TC Media is backing down
from proposed freelance contract changes that raised eyebrows and tempers across the industry earlier this year due to heavy binds it placed on contributors.
The revised contracts would have granted wide-ranging rights to the publisher, including full worldwide copyright in perpetuity across all of its brands and delivery platforms, and required a waiver of moral rights from writers and photographers.
At the time, Susan Antonacci, TC Media associate publisher for consumer solutions in Toronto and Vancouver, described the contract terms to thestoryboard.ca
as a "safety net" for the company in a cross-media publishing environment where content can move across properties.
Groups including The Canadian Media Guild (CMG), the Professional Writers Association of Canada (PWAC), the Communications, Energy and Paperworkers Union (CEP) and its freelance local, the Canadian Freelance Union (CFU), the Writers’ Union of Canada, and l’Association des journalistes indépendants du Québec (AJIQ), stood in opposition and raised their voices.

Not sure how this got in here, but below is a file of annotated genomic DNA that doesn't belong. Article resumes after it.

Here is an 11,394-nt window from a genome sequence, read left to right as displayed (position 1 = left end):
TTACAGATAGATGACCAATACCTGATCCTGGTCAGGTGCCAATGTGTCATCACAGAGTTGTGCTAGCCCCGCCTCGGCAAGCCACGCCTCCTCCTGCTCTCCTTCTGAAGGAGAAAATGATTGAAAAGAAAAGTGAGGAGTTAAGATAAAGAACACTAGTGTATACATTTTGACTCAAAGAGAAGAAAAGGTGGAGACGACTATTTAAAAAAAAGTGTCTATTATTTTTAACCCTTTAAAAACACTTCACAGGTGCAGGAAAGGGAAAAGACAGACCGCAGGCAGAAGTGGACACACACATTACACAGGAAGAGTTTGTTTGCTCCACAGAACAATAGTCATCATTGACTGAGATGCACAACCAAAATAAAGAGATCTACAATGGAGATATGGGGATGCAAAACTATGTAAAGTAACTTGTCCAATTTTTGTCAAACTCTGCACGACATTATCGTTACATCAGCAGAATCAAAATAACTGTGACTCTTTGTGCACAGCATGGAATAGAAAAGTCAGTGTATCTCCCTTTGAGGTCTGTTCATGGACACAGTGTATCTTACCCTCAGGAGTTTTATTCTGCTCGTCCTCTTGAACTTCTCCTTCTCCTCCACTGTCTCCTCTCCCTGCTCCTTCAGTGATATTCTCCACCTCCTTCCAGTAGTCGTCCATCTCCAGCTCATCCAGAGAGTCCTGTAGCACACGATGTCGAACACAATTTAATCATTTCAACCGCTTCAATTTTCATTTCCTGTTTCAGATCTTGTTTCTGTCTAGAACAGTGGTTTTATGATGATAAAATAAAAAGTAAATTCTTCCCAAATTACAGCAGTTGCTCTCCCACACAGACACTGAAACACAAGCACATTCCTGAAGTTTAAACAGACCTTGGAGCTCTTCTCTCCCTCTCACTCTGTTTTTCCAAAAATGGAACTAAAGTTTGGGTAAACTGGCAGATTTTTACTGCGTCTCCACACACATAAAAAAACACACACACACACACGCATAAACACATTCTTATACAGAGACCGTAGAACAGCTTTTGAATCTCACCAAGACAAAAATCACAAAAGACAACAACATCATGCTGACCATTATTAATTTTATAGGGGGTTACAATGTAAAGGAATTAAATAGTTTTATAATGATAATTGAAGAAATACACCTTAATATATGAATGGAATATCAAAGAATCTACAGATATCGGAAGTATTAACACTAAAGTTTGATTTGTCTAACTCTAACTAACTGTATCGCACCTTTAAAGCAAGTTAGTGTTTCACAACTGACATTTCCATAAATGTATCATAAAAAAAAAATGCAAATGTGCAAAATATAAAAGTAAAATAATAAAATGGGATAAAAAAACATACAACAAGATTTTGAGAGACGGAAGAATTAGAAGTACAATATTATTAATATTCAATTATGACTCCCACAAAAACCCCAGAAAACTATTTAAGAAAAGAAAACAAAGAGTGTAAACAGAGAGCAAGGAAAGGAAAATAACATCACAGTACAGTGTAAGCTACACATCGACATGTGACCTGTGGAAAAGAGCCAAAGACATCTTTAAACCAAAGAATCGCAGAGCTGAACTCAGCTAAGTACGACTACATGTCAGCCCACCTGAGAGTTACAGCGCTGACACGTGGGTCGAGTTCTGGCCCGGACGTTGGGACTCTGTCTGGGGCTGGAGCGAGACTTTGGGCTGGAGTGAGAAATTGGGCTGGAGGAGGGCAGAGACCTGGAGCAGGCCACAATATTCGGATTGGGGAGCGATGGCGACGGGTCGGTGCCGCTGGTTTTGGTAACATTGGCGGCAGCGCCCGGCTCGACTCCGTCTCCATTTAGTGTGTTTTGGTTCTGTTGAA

Following discussions with its freelancers, according to an email exchange with company rep Katherine Chartrand, TC Media will aim "to be more flexible and agile" in its pursuit to manage content in a multi-platform world.
TC Media is now offering a licensing contract that grants the company exclusive rights to first publication. "Generally speaking, this right is exclusive for a period of 12 months following first publication, and then becomes non-exclusive," Chartrand said.
"When the exclusivity period has expired, TC Media can continue to use the work across its platforms and brands; freelancers retain their copyright and can reuse/resell their work. Freelancers retain moral rights with respect to the content," she said.
The recent controversy is not the first time TC Media has come under fire for encroaching on contributor rights. In 2009, a number of Canadian writer's groups issued a boycott
in response to contract revisions.